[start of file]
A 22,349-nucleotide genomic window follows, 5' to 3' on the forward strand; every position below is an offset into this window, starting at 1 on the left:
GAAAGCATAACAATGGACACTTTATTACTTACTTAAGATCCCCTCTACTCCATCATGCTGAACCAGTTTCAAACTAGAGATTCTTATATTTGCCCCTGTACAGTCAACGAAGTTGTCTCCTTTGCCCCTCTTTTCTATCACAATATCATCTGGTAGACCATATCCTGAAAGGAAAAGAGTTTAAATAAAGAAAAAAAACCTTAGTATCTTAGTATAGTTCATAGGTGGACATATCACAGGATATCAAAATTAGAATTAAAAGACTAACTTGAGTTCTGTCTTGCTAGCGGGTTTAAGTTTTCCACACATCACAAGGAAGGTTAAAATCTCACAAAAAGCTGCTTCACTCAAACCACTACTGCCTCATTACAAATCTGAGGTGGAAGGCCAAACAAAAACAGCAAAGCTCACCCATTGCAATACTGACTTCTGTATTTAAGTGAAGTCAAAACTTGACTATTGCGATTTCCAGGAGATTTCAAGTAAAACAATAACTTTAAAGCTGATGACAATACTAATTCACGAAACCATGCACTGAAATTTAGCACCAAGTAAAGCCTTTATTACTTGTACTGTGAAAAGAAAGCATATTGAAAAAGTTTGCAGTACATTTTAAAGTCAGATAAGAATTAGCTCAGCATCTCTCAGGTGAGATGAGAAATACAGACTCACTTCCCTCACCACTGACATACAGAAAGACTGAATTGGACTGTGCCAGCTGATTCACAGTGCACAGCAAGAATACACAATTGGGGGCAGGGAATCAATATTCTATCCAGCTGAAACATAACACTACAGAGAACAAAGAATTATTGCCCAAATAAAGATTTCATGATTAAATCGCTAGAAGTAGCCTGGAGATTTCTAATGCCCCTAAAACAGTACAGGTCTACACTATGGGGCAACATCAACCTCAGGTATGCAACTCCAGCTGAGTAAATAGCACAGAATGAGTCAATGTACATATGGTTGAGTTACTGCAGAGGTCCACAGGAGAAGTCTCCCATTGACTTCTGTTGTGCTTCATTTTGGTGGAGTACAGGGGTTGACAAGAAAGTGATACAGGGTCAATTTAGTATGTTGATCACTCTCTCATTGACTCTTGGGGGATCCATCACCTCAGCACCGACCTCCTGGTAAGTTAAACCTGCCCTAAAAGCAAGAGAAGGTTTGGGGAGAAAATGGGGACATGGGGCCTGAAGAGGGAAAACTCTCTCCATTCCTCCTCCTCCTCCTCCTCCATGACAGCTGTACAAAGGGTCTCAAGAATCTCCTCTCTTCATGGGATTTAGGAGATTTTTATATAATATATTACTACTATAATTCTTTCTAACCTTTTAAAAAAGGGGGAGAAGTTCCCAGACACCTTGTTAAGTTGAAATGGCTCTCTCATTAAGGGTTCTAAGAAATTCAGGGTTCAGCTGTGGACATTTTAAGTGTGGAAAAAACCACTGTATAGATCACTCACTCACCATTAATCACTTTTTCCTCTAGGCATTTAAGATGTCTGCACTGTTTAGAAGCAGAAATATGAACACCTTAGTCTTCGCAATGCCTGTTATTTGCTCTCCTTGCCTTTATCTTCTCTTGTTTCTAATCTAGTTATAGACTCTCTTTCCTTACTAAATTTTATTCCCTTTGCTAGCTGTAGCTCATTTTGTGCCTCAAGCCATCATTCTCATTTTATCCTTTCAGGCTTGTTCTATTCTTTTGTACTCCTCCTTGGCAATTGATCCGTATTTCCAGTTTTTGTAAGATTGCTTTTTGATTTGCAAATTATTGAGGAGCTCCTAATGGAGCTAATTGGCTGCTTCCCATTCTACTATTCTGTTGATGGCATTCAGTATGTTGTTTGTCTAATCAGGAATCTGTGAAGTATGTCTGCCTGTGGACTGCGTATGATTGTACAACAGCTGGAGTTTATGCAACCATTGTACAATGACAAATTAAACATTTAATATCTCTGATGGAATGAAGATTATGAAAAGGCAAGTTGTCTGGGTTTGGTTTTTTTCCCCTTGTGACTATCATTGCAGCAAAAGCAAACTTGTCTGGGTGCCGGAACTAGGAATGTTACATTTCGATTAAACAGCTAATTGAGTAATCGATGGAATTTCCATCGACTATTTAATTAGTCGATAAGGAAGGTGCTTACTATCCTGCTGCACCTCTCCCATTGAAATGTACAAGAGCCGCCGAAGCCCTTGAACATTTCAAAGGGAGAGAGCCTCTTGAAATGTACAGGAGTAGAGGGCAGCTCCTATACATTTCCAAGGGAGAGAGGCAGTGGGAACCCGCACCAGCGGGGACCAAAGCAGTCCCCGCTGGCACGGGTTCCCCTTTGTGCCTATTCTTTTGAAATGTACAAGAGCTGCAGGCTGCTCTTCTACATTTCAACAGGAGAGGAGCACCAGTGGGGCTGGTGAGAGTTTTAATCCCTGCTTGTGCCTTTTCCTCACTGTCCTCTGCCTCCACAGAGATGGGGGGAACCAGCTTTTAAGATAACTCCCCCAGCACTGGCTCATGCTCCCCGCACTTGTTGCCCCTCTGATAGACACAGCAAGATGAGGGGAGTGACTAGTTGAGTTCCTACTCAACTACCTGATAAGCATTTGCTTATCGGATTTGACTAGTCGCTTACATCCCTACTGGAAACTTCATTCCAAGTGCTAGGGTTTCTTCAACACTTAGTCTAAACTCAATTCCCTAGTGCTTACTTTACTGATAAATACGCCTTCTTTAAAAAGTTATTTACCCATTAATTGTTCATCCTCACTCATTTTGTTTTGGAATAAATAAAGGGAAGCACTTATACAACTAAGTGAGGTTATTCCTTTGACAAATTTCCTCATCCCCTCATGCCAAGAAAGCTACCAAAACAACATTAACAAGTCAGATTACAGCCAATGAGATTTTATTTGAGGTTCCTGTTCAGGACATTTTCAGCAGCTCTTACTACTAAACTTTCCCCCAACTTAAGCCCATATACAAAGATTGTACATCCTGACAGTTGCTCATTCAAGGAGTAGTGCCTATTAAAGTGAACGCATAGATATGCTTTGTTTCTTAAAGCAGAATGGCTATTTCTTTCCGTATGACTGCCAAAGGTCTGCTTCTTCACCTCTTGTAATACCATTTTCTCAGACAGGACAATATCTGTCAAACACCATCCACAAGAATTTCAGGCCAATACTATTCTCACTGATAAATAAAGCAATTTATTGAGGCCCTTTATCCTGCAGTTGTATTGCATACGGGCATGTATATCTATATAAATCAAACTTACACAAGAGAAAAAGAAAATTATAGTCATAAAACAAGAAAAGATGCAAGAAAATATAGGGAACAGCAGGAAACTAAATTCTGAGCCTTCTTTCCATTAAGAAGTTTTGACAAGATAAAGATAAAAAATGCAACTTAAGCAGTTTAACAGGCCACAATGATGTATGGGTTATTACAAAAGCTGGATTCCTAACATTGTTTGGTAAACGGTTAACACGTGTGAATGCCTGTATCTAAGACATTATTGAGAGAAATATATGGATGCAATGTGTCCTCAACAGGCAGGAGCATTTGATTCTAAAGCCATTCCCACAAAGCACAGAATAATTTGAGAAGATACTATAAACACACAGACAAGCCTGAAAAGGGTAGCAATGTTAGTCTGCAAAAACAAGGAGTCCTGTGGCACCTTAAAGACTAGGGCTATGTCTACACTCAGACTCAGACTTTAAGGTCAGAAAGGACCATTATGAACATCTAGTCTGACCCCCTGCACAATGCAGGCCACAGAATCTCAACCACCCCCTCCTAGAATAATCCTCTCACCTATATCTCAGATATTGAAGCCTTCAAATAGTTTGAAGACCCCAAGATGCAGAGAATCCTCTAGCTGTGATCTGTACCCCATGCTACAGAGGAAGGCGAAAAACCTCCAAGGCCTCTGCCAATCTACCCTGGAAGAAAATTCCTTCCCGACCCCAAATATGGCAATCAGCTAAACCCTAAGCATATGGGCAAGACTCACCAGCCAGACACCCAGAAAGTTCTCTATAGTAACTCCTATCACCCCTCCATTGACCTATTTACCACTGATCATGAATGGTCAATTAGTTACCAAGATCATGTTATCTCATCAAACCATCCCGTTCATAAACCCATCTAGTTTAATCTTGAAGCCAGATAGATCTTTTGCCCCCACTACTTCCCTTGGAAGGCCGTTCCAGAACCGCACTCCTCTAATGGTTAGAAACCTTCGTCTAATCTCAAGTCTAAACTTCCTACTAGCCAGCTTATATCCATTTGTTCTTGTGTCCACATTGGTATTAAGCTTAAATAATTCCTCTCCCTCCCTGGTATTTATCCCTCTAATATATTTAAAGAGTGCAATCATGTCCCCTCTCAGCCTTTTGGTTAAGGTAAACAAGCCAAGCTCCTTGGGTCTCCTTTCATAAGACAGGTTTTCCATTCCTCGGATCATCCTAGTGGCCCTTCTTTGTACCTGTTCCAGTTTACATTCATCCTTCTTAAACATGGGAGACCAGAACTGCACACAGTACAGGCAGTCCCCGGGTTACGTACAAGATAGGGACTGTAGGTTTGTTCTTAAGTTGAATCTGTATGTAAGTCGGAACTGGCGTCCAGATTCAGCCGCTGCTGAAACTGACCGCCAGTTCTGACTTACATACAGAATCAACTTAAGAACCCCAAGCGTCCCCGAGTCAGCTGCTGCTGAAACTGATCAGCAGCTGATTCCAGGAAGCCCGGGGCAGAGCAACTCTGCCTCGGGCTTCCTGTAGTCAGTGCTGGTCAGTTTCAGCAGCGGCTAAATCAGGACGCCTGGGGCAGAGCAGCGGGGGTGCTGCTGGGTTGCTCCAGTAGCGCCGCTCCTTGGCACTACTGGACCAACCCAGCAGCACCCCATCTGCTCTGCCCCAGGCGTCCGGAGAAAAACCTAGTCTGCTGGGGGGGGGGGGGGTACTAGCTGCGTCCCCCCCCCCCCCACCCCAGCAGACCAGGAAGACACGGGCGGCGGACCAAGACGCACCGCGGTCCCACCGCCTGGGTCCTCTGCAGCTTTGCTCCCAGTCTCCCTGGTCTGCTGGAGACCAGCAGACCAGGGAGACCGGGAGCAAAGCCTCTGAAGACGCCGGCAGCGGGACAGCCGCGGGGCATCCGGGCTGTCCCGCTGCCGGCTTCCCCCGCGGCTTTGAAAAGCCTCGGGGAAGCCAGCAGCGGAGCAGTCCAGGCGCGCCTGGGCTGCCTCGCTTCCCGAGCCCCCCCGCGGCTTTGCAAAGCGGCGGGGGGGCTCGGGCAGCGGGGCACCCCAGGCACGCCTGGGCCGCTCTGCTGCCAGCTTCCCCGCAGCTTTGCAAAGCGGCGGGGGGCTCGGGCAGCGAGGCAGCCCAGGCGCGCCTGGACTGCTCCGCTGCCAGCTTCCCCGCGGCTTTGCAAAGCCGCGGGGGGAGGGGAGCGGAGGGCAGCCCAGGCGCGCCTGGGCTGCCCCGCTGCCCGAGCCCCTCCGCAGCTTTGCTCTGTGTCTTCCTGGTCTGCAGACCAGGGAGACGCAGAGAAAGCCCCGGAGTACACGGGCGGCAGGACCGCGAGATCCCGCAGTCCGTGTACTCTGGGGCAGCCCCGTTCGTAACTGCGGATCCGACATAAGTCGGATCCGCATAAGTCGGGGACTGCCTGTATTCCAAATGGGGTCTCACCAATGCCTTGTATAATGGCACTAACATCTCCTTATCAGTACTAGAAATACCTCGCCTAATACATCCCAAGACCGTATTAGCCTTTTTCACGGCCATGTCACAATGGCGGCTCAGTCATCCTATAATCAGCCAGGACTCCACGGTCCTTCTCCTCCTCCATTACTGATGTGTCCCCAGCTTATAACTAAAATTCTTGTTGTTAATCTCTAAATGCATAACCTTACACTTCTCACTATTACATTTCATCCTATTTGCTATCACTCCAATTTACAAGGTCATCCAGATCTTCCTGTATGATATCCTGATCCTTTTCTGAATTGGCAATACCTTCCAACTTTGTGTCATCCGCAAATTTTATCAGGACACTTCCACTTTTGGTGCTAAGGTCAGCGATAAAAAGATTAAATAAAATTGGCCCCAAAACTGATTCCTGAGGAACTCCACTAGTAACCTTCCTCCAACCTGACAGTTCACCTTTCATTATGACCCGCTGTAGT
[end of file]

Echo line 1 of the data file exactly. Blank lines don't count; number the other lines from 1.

A 22,349-nucleotide genomic window follows, 5' to 3' on the forward strand; every position below is an offset into this window, starting at 1 on the left: